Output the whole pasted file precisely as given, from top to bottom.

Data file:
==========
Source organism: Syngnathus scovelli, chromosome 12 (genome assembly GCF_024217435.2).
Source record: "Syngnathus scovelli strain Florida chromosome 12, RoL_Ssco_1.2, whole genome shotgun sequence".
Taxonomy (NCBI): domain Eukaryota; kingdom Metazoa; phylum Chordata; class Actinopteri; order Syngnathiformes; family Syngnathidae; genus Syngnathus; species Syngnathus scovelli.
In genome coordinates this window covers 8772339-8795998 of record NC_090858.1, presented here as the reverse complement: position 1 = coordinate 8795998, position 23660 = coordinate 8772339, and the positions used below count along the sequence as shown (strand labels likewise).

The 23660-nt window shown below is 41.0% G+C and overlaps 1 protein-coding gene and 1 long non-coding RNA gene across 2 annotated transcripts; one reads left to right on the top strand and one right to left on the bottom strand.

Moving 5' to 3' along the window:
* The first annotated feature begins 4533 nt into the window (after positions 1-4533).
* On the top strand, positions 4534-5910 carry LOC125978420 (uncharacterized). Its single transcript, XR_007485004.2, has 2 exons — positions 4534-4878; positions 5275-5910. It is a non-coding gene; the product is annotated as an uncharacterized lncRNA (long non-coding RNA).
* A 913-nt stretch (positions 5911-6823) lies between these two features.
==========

Source organism: Syngnathus scovelli, chromosome 12 (genome assembly GCF_024217435.2).
Source record: "Syngnathus scovelli strain Florida chromosome 12, RoL_Ssco_1.2, whole genome shotgun sequence".
Taxonomy (NCBI): domain Eukaryota; kingdom Metazoa; phylum Chordata; class Actinopteri; order Syngnathiformes; family Syngnathidae; genus Syngnathus; species Syngnathus scovelli.
In genome coordinates this window covers 8772339-8795998 of record NC_090858.1, presented here as the reverse complement: position 1 = coordinate 8795998, position 23660 = coordinate 8772339, and the positions used below count along the sequence as shown (strand labels likewise).

The 23660-nt window shown below is 41.0% G+C and overlaps 1 protein-coding gene and 1 long non-coding RNA gene across 2 annotated transcripts; one reads left to right on the top strand and one right to left on the bottom strand.

Moving 5' to 3' along the window:
* The first annotated feature begins 4533 nt into the window (after positions 1-4533).
* On the top strand, positions 4534-5910 carry LOC125978420 (uncharacterized). Its single transcript, XR_007485004.2, has 2 exons — positions 4534-4878; positions 5275-5910. It is a non-coding gene; the product is annotated as an uncharacterized lncRNA (long non-coding RNA).
* A 913-nt stretch (positions 5911-6823) lies between these two features.